Summary: The greatness of a church is not measured in how many come into the church but in how many go out in ministry. The church gathers; then the church scatters. The church must go outside its walls to reach people who need the Lord. The effectiveness of our c
Together we can
Some missionaries in the Philippines set up a croquet game in their front yard. Several of their native neighbors became interested and wanted to join the fun. The missionaries explained the game and started them out, each with a mallet and ball. As the game progressed, opportunity came for one of the players to take advantage of another by knocking that person’s ball out of the court. A missionary explained the procedure, but his advice only puzzled the Native friend. “Why would I want to knock his ball out of the court?” he asked. “So you will be the one to win!” a missionary said. The short-statured man, clad only in a loincloth, shook his head in bewilderment. Competition is generally ruled out in a hunting and gathering society, where people survive not by competing but by sharing equally in every activity.
The game continued, but no one followed the missionaries’ advice. When a player successfully got through all the wickets, the game was not over for him. He went back and gave aid and advice to his fellows. As the final player moved toward the last wicket, the affair was still very much a team effort. And finally, when the last wicket was played, the “team” shouted happily, “We won! We won!”
That is how the Church, the body of Christ, should be. We’re a team. We all win together
1Therefore, I urge you, brothers, in view of God’s mercy, to offer your bodies as living sacrifices, holy and pleasing to God—this is your spiritual act of worship. 2Do not conform any longer to the pattern of this world, but be transformed by the renewing of your mind. Then you will be able to test and approve what God’s will is—his good, pleasing and perfect will.
3For by the grace given me I say to every one of you: Do not think of yourself more highly than you ought, but rather think of yourself with sober judgment, in accordance with the measure of faith God has given you. 4Just as each of us has one body with many members, and these members do not all have the same function, 5so in Christ we who are many form one body, and each member belongs to all the others. 6We have different gifts, according to the grace given us. If a man’s gift is prophesying, let him use it in proportion to his faith. 7If it is serving, let him serve; if it is teaching, let him teach; 8if it is encouraging, let him encourage; if it is contributing to the needs of others, let him give generously; if it is leadership, let him govern diligently; if it is showing mercy, let him do it cheerfully.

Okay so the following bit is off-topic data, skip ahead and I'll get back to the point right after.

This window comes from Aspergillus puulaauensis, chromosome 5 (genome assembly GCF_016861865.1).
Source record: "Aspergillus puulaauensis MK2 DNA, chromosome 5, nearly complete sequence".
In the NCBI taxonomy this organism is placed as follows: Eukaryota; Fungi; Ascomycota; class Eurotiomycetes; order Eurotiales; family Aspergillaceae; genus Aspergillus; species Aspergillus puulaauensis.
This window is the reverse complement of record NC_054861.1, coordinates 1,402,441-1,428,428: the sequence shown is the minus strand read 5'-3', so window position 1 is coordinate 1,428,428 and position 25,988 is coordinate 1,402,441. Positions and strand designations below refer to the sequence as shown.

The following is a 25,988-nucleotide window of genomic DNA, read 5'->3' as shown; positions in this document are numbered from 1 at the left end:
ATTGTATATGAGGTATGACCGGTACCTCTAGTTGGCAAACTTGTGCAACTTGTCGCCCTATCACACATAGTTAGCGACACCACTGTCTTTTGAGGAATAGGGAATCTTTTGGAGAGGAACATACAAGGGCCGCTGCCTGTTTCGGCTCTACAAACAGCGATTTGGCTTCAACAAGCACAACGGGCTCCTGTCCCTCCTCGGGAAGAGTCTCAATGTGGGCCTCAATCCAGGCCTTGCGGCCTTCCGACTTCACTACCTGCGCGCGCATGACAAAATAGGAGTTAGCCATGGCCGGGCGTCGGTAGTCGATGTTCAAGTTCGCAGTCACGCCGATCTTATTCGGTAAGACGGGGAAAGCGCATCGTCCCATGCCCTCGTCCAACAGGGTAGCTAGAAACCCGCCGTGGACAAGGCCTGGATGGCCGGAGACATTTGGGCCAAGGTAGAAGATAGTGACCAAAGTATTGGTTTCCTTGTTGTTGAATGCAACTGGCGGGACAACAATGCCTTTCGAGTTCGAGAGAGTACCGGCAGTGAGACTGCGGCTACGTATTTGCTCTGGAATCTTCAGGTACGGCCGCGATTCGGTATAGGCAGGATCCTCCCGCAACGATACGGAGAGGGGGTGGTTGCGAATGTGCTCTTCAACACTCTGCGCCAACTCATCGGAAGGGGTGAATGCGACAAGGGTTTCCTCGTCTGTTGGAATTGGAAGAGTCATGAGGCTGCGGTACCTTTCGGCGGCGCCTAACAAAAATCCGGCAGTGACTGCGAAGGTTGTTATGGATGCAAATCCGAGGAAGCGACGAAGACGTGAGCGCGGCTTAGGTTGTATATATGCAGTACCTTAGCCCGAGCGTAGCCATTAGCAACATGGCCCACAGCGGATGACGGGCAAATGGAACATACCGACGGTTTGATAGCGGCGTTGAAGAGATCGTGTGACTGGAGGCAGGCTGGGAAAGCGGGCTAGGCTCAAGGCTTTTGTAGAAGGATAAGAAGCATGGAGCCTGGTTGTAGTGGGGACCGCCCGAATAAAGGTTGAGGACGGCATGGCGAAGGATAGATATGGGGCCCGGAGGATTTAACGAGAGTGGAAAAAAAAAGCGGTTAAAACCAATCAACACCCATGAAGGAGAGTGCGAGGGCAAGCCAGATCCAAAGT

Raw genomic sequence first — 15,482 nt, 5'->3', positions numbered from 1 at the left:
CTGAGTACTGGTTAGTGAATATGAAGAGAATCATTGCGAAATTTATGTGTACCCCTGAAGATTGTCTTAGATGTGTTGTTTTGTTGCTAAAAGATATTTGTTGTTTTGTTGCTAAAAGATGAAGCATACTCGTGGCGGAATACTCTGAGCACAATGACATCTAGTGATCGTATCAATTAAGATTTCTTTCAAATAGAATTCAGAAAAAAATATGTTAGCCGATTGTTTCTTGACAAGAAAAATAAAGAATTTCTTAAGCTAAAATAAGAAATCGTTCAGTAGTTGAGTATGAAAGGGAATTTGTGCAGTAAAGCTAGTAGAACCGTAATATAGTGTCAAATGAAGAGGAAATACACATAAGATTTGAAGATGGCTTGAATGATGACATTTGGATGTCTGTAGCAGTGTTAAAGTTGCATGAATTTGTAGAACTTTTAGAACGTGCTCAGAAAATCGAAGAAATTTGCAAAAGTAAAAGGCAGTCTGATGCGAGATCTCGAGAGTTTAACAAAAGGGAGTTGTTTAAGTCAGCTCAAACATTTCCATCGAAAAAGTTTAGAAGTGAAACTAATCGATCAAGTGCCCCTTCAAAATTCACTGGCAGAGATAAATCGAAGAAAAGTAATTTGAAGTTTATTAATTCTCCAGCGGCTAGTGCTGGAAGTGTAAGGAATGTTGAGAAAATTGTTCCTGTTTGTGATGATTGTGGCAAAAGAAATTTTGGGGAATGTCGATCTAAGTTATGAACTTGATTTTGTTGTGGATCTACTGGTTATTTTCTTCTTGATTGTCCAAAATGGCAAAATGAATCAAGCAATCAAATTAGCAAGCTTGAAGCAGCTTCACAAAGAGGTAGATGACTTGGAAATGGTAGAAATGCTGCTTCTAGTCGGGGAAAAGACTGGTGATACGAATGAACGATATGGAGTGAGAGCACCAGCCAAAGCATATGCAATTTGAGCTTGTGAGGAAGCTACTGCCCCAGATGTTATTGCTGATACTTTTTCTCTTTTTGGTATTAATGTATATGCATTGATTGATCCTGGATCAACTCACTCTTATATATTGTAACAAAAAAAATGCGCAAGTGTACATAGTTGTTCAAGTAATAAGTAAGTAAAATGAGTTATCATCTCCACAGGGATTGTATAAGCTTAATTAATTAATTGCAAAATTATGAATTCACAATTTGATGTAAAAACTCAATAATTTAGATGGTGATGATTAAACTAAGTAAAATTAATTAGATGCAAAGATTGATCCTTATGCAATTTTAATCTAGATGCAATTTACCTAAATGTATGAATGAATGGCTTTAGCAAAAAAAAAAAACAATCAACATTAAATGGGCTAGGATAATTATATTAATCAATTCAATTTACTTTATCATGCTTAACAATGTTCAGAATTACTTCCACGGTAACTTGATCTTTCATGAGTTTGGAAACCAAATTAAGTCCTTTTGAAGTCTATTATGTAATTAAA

FOUR LESSONS FROM GEESE
We will never become a church that effectively reaches out to those who are missing out if we shoot our wounded and major on the minuses. Instead of being fishers of men, as Christ has called us, we will be keepers of an ever-shrinking aquarium. Next fall when you see geese heading south for the winter, flying along in V formation, you might be interested in knowing what science has discovered about why they fly that way. It has been learned that as each bird flaps its wings, it creates uplift for the bird immediately following. By flying in a V formation, the whole flock adds at least 71 percent greater flying range than if each bird flew on its own. (Christians who share a common direction and a sense of community can get where they are going quicker and easier, because they are traveling on the thrust of one another.)
Whenever a goose falls out of formation, it suddenly feels the drag and resistance of trying to go it alone, and quickly gets back into formation to take advantage of the lifting power of the bird immediately in front. (If we have as much sense as a goose, we will stay in formation with those who are headed the same way we are going.) When the lead goose gets tired, he rotates back in the wing and another goose flies point. (It pays to take turns doing hard jobs—with people at church or with geese flying south.) The geese honk from behind to encourage those up front to keep up their speed. (What do we say when we honk from behind?) Finally, when a goose gets sick, or is wounded by a shot and falls out, two geese fall out of formation and follow him down to help and protect him. They stay with him until he is either able to fly, or until he is dead, and then they launch out on their own or with another formation to catch up with their original group. (If people knew we would stand by them like that in church, they would push down these walls to get in.) You see, all we have to do in order to attract those who are missing back to church is to demonstrate to the world that we have as much sense as geese here at church. That seems little enough price to pay to win the lost and minister to one another. Even geese have sense enough to know it works every time.